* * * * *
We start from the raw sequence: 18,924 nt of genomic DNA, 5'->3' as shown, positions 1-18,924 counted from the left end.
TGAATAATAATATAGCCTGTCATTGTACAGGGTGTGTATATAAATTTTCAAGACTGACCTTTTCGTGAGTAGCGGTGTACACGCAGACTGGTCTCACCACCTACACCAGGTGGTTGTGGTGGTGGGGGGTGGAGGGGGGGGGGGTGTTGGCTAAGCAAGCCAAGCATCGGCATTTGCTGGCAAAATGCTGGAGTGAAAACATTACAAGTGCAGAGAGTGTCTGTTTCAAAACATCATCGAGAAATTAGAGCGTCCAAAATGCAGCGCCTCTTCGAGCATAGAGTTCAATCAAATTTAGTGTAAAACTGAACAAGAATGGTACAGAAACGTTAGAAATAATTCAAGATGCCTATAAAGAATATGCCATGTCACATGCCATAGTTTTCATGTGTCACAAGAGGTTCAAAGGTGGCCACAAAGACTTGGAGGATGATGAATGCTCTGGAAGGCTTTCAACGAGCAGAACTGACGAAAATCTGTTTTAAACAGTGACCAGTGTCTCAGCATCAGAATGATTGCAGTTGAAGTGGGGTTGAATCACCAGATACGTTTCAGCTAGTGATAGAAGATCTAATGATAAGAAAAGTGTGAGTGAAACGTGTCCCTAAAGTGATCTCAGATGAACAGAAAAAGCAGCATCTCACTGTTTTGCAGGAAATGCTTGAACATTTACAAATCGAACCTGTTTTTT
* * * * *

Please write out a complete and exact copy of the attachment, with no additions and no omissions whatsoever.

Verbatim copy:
We start from the raw sequence: 18,924 nt of genomic DNA, 5'->3' as shown, positions 1-18,924 counted from the left end.
TGAATAATAATATAGCCTGTCATTGTACAGGGTGTGTATATAAATTTTCAAGACTGACCTTTTCGTGAGTAGCGGTGTACACGCAGACTGGTCTCACCACCTACACCAGGTGGTTGTGGTGGTGGGGGGTGGAGGGGGGGGGGGTGTTGGCTAAGCAAGCCAAGCATCGGCATTTGCTGGCAAAATGCTGGAGTGAAAACATTACAAGTGCAGAGAGTGTCTGTTTCAAAACATCATCGAGAAATTAGAGCGTCCAAAATGCAGCGCCTCTTCGAGCATAGAGTTCAATCAAATTTAGTGTAAAACTGAACAAGAATGGTACAGAAACGTTAGAAATAATTCAAGATGCCTATAAAGAATATGCCATGTCACATGCCATAGTTTTCATGTGTCACAAGAGGTTCAAAGGTGGCCACAAAGACTTGGAGGATGATGAATGCTCTGGAAGGCTTTCAACGAGCAGAACTGACGAAAATCTGTTTTAAACAGTGACCAGTGTCTCAGCATCAGAATGATTGCAGTTGAAGTGGGGTTGAATCACCAGATACGTTTCAGCTAGTGATAGAAGATCTAATGATAAGAAAAGTGTGAGTGAAACGTGTCCCTAAAGTGATCTCAGATGAACAGAAAAAGCAGCATCTCACTGTTTTGCAGGAAATGCTTGAACATTTACAAATCGAACCTGTTTTTT